2 – Screens, the Moon, and Caffeine

Alternately, exposure to blue light at night and “screens” can block melatonin production and keep you awake, too. So avoid electronic use earlier in the evening if you have problems falling asleep quickly. Cover up blue lights on electronics in the bedroom or any glaring artificial lights keeping things too bright and sending the wrong signals to your brain. Simply use a small piece of black electrical tape or cardboard in front of the sensor, or turn the lights backward.

Get room-darkening draperies to block the outside lights. Even a full moon is so bright coming thru the windows that it can keep me from falling asleep… at times, I drive my husband crazy.

Know that too much caffeine can be a huge culprit, so don’t give it to children (they certainly don’t need it), and adults should stop caffeine consumption by 5 or 6 pm, depending on bedtime. Senior citizens should probably not consume caffeine later than 3 pm especially, since they may go to bed earlier than younger adults. If you are extremely sensitive to caffeine, you may even need to limit consumption to no later than lunch; I have known several people who chose to do this.

3 – Prepare for a Good Night’s Sleep Before Bedtime

Dim indoor lights early on and start trying to wind everyone down a few hours before heading up to prepare for the night. Try switching energetic evening activities to more calm ones. Have the whole family sit down for some silent reading with relaxing instrumental music every evening. This can be a group/family reading time or everyone’s individual reading time. Coloring or writing in a journal works too. Lowering the volume of your voices helps set a quieter tone for the evenings in your home. Being aware of the environment and your surroundings a few hours before bedtime can be super important- especially for children to get better sleep.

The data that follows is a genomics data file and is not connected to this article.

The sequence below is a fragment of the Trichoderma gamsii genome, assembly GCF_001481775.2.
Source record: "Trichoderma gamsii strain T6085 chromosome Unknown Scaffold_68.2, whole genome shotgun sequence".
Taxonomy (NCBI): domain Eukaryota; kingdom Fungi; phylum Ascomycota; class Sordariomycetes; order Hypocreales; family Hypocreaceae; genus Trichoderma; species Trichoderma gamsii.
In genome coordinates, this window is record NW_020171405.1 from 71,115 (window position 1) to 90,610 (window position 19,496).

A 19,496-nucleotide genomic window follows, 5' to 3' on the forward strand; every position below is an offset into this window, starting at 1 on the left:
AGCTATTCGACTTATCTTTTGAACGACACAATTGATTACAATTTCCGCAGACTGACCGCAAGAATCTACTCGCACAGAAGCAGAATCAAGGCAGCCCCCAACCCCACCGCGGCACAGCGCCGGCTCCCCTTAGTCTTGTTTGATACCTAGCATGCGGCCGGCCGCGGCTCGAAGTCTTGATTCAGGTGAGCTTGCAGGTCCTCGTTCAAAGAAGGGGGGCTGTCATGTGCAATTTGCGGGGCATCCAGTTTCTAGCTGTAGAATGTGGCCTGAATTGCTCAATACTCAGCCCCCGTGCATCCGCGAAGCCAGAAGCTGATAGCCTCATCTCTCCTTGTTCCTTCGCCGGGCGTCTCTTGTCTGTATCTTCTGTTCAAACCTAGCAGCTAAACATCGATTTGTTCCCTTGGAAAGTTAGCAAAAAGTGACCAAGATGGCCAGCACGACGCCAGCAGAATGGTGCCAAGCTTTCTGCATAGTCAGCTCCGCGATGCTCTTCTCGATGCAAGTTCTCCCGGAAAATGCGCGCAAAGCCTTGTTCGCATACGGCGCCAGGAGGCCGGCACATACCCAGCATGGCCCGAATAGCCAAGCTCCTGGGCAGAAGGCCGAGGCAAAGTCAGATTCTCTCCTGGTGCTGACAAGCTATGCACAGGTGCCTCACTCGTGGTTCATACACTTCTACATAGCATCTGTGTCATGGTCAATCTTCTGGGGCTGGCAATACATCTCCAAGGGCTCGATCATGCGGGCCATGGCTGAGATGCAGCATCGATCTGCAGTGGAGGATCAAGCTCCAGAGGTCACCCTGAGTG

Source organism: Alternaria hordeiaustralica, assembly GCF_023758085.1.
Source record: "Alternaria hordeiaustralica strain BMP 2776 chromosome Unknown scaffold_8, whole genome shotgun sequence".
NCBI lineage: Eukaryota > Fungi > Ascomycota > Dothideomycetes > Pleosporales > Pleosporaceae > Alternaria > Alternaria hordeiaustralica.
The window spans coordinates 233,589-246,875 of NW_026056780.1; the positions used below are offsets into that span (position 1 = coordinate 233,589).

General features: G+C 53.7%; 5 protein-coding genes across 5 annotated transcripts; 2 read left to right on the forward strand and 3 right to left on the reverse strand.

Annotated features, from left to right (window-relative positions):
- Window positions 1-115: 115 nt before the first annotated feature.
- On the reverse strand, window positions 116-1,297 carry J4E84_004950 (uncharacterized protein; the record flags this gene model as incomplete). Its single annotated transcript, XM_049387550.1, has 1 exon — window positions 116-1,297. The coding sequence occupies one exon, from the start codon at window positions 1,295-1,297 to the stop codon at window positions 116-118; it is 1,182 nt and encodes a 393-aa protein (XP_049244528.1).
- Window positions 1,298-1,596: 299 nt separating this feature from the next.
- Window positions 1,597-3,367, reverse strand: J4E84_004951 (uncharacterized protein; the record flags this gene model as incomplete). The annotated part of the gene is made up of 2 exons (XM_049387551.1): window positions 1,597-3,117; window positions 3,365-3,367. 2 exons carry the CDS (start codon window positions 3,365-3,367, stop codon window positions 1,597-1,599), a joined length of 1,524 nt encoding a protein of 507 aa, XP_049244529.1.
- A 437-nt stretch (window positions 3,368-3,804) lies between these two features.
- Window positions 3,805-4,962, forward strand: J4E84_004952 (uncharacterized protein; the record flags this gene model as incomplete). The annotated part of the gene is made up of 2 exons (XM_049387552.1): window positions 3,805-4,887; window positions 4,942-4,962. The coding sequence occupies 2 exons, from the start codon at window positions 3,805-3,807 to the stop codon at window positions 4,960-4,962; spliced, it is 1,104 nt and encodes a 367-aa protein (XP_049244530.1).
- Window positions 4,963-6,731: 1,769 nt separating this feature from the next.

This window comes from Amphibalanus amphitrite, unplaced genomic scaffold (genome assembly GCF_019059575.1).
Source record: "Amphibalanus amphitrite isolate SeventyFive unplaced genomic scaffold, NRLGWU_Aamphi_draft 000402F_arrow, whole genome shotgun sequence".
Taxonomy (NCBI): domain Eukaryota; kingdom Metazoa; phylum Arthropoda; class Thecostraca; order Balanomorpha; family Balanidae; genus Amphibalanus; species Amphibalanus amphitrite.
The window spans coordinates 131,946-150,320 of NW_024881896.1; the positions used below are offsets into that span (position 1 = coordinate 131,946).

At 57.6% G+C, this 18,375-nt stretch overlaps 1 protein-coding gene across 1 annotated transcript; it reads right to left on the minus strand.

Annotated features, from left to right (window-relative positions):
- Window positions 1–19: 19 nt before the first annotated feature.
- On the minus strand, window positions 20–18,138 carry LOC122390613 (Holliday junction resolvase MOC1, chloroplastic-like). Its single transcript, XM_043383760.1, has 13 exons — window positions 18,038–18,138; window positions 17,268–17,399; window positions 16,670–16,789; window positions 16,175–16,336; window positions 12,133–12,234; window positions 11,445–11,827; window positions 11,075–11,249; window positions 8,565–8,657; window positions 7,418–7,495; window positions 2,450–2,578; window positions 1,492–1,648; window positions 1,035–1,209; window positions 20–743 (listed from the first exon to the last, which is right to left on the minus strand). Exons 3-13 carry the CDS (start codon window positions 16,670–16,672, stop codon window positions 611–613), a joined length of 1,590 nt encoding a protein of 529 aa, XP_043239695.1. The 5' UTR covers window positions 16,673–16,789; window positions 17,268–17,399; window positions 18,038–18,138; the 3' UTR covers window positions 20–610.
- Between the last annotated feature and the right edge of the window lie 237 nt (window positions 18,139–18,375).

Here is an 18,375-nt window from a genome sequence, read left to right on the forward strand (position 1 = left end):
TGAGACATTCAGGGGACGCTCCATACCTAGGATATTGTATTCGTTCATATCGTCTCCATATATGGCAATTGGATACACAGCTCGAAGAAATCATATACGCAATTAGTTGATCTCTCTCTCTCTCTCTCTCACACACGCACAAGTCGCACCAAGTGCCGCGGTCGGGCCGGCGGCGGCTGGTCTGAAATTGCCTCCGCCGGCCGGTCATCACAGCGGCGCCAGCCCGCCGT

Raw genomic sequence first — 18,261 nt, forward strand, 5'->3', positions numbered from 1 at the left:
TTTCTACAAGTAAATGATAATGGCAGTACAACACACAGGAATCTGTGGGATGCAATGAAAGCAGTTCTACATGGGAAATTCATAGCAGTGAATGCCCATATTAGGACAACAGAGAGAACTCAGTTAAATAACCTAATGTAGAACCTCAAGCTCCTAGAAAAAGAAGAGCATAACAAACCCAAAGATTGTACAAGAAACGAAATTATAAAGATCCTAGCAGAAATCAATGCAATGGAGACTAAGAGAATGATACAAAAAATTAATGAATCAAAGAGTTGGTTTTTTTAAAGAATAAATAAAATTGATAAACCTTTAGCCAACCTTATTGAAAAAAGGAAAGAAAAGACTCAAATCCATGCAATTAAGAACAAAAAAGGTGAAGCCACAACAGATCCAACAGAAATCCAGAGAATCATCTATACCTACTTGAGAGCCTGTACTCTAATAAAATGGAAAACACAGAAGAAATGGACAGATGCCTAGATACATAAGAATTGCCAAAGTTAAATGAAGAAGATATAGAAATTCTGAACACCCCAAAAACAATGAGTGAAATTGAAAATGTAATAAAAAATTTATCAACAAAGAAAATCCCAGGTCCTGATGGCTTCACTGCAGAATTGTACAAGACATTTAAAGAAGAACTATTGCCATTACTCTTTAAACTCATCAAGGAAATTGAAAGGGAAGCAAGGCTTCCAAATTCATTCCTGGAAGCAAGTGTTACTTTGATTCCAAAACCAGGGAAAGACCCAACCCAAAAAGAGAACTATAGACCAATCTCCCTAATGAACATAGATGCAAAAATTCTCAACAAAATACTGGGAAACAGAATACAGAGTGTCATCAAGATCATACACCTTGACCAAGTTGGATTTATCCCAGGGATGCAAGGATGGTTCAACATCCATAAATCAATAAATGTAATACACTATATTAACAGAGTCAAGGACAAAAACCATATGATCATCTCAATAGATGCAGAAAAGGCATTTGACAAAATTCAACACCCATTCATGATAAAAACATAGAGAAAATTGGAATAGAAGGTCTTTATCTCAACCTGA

One of my daughters always had difficulty falling asleep as a child, and we did many things over the years to assist her with this problem. These techniques helped her a lot, and they’ll help everyone in the house fall asleep better, too. For my daughters, most nights, once they were in bed, I would quietly sing them their favorite bedtime songs and rub their hair, which calmed them down. What sweet memories.

4 – Check Your Calendar in the Evening

Before getting ready for bed, look at your calendar for the following day. Seeing your “tomorrow” schedule at the end of the day should clear your mind from worrying about “hoping” to remember something upcoming. Double-check your alarms now, too. As a regular nightly routine, this should relieve your brain of constantly “trying not to forget” the upcoming events or to-do lists and allow it to fully (& finally) relax to fall asleep sooner. 

5 – Consider Natural Remedies

If you know it usually takes an hour or more to fall asleep, consider melatonin 30-45 minutes before bedtime. Our body naturally makes this hormone, so it’s non-addictive. There are other natural remedies to try as well, like lavender aromatherapy, eating foods with tryptophan (an amino acid known to induce sleep), like turkey, and drinking a warm cup of “sleepy time” tea with chamomile or one with warm milk and honey. By the way, chamomile is anti-inflammatory and works on the same brain receptors as in some anti-anxiety meds! Here’s a link for other nighttime tea remedies 11 Best Bedtime Teas to Help You Sleep.  

6 – Take a Bath to Improve Your Sleep

Take a nice, long hot bath to relax your mind and body. Try adding lavender and bath salts. If you don’t have time for a full bath, try a hot foot soak, then lotion up for a short but soothing foot rub. Years ago, Will’s doctor taught him that deep breathing can slow down your heartbeat, which also relaxes you. This is especially helpful if you know you have a faster-than-average resting heart rate. 

7 – Keeping It Cool Can Improve Your Sleep